The NFL General Medical Committee is composed of independent and NFL-affiliated medical professionals and focuses on medical issues relevant to the health and safety of active NFL players.


  • Advise the NFL on medical policies, procedures and protocols
  • Determine and advise the NFL on medical best practices
  • Identify and recommend medical research that impacts the health and safety of active
    NFL players
  • Oversee research when requested by the NFL

Areas of Focus

Behavioral Health

Cardiomyopathy, valvular cardiac diseases and arrhythmias that are relevant to professional football players

Hypertension and pre-hypertension

Sleep disordered breathing


Heat injury—evaluation, treatment and prevention of heat stroke

Cold injury

Infectious Disease

Infections—treatment and prevention

Pain Management


The committee responds to medical topics as needed


  • Andrew Tucker, MD (Chairman)
    Dr. Tucker is Chair of the NFL General Medical Committee. He is Medical Director of MedStar Union Memorial Sports Medicine, and Assistant Director of the University of Maryland/MedStar Union Memorial Primary Care Sports Medicine Fellowship Program. Dr. Tucker is Head Team Physician of the Baltimore Ravens, and has served as an NFL team physician since 1991. He was President of the NFL Team Physicians Society from 2007-2009, and a long-time member of the NFL TPS Executive Committee. Dr. Tucker has served on the NFL Subcommittee on Mild Traumatic Brain Injury (1994-2009), and the NFL Subcommittee on Cardiovascular Health (Co-chair, 2004-2015). For many years, Dr. Tucker has been an active researcher of health issues involving active and former professional football player, most notably concussion and cardiovascular health. He has shared his experience in numerous publications and presentations at national conferences. Dr. Tucker practices primary care sports medicine at MedStar Union Memorial Hospital in Baltimore and serves as Head of Primary Care Sports Medicine for the MedStar North region.   He serves as team physician for University of Maryland Baltimore County, Coppin State College, and Loyola Blakefield High School.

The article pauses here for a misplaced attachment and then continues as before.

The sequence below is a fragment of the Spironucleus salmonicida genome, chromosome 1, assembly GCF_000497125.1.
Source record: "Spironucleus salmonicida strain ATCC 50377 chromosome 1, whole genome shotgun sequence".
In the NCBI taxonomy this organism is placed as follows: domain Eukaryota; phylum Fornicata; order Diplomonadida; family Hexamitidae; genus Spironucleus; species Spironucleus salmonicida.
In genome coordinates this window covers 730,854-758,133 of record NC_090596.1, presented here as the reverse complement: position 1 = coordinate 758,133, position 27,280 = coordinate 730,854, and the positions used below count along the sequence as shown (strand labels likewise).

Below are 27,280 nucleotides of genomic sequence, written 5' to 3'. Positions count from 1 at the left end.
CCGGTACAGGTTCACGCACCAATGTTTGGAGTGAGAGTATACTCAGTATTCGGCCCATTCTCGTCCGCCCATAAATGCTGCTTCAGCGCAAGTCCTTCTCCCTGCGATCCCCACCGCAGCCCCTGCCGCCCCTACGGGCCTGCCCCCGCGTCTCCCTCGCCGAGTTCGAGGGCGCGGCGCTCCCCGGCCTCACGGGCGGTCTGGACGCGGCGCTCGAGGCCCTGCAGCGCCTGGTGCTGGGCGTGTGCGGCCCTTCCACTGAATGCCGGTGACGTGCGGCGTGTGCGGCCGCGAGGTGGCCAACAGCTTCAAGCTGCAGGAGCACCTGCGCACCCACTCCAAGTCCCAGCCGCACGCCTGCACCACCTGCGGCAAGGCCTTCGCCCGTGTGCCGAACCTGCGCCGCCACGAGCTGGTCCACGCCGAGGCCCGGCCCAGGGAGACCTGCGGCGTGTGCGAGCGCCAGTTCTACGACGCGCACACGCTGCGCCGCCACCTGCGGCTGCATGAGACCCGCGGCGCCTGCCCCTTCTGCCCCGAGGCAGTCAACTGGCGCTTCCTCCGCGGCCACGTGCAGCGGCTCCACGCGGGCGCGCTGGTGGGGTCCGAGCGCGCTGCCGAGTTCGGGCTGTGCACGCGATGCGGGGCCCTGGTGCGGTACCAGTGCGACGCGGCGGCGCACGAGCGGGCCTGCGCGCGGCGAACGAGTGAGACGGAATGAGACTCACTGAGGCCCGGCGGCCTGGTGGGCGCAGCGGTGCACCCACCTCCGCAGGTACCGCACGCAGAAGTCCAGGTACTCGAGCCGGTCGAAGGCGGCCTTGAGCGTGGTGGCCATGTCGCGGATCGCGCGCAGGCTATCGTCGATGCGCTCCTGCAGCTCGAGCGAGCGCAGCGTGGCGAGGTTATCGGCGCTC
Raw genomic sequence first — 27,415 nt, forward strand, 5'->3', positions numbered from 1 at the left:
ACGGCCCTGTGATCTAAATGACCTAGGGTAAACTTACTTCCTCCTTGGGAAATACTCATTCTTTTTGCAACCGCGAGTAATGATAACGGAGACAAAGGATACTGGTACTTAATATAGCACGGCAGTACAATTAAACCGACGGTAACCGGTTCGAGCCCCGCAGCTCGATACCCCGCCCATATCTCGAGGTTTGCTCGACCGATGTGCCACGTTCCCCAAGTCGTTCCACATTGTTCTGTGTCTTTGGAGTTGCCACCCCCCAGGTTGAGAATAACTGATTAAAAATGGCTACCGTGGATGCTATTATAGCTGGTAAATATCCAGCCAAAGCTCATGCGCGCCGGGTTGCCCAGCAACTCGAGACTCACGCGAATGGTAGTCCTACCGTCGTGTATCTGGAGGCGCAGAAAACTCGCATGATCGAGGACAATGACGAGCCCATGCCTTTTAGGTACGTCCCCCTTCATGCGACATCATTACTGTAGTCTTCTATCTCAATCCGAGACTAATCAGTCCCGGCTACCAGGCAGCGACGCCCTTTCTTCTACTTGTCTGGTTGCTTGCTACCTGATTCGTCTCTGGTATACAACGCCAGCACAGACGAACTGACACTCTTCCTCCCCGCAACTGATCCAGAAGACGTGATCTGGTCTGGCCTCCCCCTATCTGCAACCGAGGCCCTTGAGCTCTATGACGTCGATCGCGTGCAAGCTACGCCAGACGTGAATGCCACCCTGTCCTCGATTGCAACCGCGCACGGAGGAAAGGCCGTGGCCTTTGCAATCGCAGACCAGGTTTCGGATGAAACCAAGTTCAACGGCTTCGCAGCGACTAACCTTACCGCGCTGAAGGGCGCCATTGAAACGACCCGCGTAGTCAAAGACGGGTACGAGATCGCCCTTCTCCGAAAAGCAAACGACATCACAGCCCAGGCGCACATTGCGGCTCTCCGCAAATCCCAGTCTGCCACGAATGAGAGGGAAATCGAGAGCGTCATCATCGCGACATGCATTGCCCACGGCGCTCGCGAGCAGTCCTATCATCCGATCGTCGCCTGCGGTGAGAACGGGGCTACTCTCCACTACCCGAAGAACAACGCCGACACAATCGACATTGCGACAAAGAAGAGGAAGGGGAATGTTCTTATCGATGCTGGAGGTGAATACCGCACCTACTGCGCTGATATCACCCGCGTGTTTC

• Deverick Anderson, MD, MPH, FIDSA, FSHEA
    Dr. Dev Anderson is an Associate Professor in the Division of Infectious Diseases and Department of Medicine at Duke University. He is currently Director of the Duke Center for Antimicrobial Stewardship and Infection Prevention and Director of the Duke Program for Infection Prevention in the NFL. With training in internal medicine, infectious diseases, and epidemiology, Dr. Anderson assesses medical problems at both the population and individual patient levels. Over the past decade, Dr. Anderson’s work has led to improvements in the quality and safety of care in multiple areas of healthcare, including Duke University Hospital and more than 40 community hospitals in the southeastern U.S. through the Center’s outreach networks, the Duke Infection Control Outreach Network (DICON) and the Duke Antimicrobial Stewardship Outreach Network (DASON). Dr. Anderson has authored over 140 peer-reviewed articles related to quality of care, patient safety, healthcare epidemiology, antimicrobial stewardship, and multidrug-resistant pathogens. Dr. Anderson has received research funding from the National Institutes of Health (NIH), the Agency for Healthcare Research and Quality (AHRQ), and the Centers for Disease Control and Prevention (CDC) and is currently the Principal Investigator of the Duke-UNC Prevention Epicenter Program, one of 11 prestigious Epicenter Programs funded by the CDC. Dr. Anderson is recognized as a national and international expert. In addition to his work with the NFL, he is currently a Fellow of the Infectious Disease Society of America and is a Fellow and a member of the Board of Trustees for the Society for Healthcare Epidemiology of America. In addition, he is an alumnus of the Robert Wood Johnson Foundation Physician Faculty Scholars Program, is a member of the Steering Committee for the NIH’s Antibacterial Resistance Leadership Group, and recently received the Distinguished Scientist Award from the Association of Professionals in Infection Prevention.
  • Doug Casa, PhD, ATC, FACSM, FNATA